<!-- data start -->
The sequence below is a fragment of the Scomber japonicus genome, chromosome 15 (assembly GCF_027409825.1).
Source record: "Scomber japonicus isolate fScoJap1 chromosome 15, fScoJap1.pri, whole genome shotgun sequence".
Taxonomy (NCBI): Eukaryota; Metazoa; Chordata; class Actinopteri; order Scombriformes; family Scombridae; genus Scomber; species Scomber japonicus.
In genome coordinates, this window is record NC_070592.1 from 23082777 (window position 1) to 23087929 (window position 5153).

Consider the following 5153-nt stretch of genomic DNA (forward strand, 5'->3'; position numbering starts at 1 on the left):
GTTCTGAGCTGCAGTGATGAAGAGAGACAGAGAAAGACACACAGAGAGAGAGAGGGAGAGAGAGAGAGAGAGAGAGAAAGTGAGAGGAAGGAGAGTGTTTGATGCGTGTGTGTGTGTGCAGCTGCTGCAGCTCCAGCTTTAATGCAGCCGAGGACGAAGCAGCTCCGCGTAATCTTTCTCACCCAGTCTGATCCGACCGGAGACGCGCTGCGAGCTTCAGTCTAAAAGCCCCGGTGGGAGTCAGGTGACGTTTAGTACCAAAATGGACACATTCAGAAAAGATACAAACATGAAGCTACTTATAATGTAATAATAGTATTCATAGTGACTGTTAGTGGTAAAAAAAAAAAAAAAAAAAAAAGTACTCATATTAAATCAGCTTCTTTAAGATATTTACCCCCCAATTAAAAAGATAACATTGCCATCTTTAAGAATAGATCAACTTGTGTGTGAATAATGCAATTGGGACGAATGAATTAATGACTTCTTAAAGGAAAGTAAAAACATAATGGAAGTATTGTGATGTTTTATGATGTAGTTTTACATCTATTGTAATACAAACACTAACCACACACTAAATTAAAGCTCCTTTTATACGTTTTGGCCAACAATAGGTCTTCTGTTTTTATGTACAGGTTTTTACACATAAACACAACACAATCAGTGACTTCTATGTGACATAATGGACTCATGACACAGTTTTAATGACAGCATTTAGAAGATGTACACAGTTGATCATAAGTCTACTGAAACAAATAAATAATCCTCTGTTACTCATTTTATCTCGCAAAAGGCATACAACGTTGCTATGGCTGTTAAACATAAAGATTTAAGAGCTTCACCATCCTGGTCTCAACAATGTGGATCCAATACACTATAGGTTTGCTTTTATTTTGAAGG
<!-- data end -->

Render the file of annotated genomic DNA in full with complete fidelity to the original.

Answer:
The sequence below is a fragment of the Scomber japonicus genome, chromosome 15 (assembly GCF_027409825.1).
Source record: "Scomber japonicus isolate fScoJap1 chromosome 15, fScoJap1.pri, whole genome shotgun sequence".
Taxonomy (NCBI): Eukaryota; Metazoa; Chordata; class Actinopteri; order Scombriformes; family Scombridae; genus Scomber; species Scomber japonicus.
In genome coordinates, this window is record NC_070592.1 from 23082777 (window position 1) to 23087929 (window position 5153).

Consider the following 5153-nt stretch of genomic DNA (forward strand, 5'->3'; position numbering starts at 1 on the left):
GTTCTGAGCTGCAGTGATGAAGAGAGACAGAGAAAGACACACAGAGAGAGAGAGGGAGAGAGAGAGAGAGAGAGAGAAAGTGAGAGGAAGGAGAGTGTTTGATGCGTGTGTGTGTGTGCAGCTGCTGCAGCTCCAGCTTTAATGCAGCCGAGGACGAAGCAGCTCCGCGTAATCTTTCTCACCCAGTCTGATCCGACCGGAGACGCGCTGCGAGCTTCAGTCTAAAAGCCCCGGTGGGAGTCAGGTGACGTTTAGTACCAAAATGGACACATTCAGAAAAGATACAAACATGAAGCTACTTATAATGTAATAATAGTATTCATAGTGACTGTTAGTGGTAAAAAAAAAAAAAAAAAAAAAAGTACTCATATTAAATCAGCTTCTTTAAGATATTTACCCCCCAATTAAAAAGATAACATTGCCATCTTTAAGAATAGATCAACTTGTGTGTGAATAATGCAATTGGGACGAATGAATTAATGACTTCTTAAAGGAAAGTAAAAACATAATGGAAGTATTGTGATGTTTTATGATGTAGTTTTACATCTATTGTAATACAAACACTAACCACACACTAAATTAAAGCTCCTTTTATACGTTTTGGCCAACAATAGGTCTTCTGTTTTTATGTACAGGTTTTTACACATAAACACAACACAATCAGTGACTTCTATGTGACATAATGGACTCATGACACAGTTTTAATGACAGCATTTAGAAGATGTACACAGTTGATCATAAGTCTACTGAAACAAATAAATAATCCTCTGTTACTCATTTTATCTCGCAAAAGGCATACAACGTTGCTATGGCTGTTAAACATAAAGATTTAAGAGCTTCACCATCCTGGTCTCAACAATGTGGATCCAATACACTATAGGTTTGCTTTTATTTTGAAGG